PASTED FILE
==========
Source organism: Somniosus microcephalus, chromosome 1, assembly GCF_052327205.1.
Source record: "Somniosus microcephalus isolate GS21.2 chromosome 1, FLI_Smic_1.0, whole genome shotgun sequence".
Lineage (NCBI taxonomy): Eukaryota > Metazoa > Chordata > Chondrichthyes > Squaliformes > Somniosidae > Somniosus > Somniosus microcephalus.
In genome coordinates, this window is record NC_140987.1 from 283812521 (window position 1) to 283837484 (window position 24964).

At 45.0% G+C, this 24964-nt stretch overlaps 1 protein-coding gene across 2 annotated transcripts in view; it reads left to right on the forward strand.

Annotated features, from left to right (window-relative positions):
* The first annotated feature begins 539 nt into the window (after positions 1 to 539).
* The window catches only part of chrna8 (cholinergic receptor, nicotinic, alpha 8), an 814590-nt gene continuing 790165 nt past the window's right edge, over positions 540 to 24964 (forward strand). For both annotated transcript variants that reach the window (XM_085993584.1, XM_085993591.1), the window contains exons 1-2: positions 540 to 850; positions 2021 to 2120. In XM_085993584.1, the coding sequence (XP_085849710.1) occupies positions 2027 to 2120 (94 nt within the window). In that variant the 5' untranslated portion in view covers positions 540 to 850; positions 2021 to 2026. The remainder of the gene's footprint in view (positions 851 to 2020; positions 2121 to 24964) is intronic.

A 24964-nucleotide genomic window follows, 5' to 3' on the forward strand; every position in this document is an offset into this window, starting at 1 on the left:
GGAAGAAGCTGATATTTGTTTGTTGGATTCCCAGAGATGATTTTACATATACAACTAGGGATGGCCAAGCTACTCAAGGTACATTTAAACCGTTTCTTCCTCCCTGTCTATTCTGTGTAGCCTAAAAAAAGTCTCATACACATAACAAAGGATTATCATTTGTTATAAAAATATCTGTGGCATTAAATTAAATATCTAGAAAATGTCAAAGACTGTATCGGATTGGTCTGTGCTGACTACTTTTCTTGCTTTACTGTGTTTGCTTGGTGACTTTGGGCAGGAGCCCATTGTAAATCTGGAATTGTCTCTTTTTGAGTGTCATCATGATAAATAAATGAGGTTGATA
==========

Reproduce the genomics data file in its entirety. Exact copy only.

Source organism: Somniosus microcephalus, chromosome 1, assembly GCF_052327205.1.
Source record: "Somniosus microcephalus isolate GS21.2 chromosome 1, FLI_Smic_1.0, whole genome shotgun sequence".
Lineage (NCBI taxonomy): Eukaryota > Metazoa > Chordata > Chondrichthyes > Squaliformes > Somniosidae > Somniosus > Somniosus microcephalus.
In genome coordinates, this window is record NC_140987.1 from 283812521 (window position 1) to 283837484 (window position 24964).

At 45.0% G+C, this 24964-nt stretch overlaps 1 protein-coding gene across 2 annotated transcripts in view; it reads left to right on the forward strand.

Annotated features, from left to right (window-relative positions):
* The first annotated feature begins 539 nt into the window (after positions 1 to 539).
* The window catches only part of chrna8 (cholinergic receptor, nicotinic, alpha 8), an 814590-nt gene continuing 790165 nt past the window's right edge, over positions 540 to 24964 (forward strand). For both annotated transcript variants that reach the window (XM_085993584.1, XM_085993591.1), the window contains exons 1-2: positions 540 to 850; positions 2021 to 2120. In XM_085993584.1, the coding sequence (XP_085849710.1) occupies positions 2027 to 2120 (94 nt within the window). In that variant the 5' untranslated portion in view covers positions 540 to 850; positions 2021 to 2026. The remainder of the gene's footprint in view (positions 851 to 2020; positions 2121 to 24964) is intronic.

A 24964-nucleotide genomic window follows, 5' to 3' on the forward strand; every position in this document is an offset into this window, starting at 1 on the left:
GGAAGAAGCTGATATTTGTTTGTTGGATTCCCAGAGATGATTTTACATATACAACTAGGGATGGCCAAGCTACTCAAGGTACATTTAAACCGTTTCTTCCTCCCTGTCTATTCTGTGTAGCCTAAAAAAAGTCTCATACACATAACAAAGGATTATCATTTGTTATAAAAATATCTGTGGCATTAAATTAAATATCTAGAAAATGTCAAAGACTGTATCGGATTGGTCTGTGCTGACTACTTTTCTTGCTTTACTGTGTTTGCTTGGTGACTTTGGGCAGGAGCCCATTGTAAATCTGGAATTGTCTCTTTTTGAGTGTCATCATGATAAATAAATGAGGTTGATA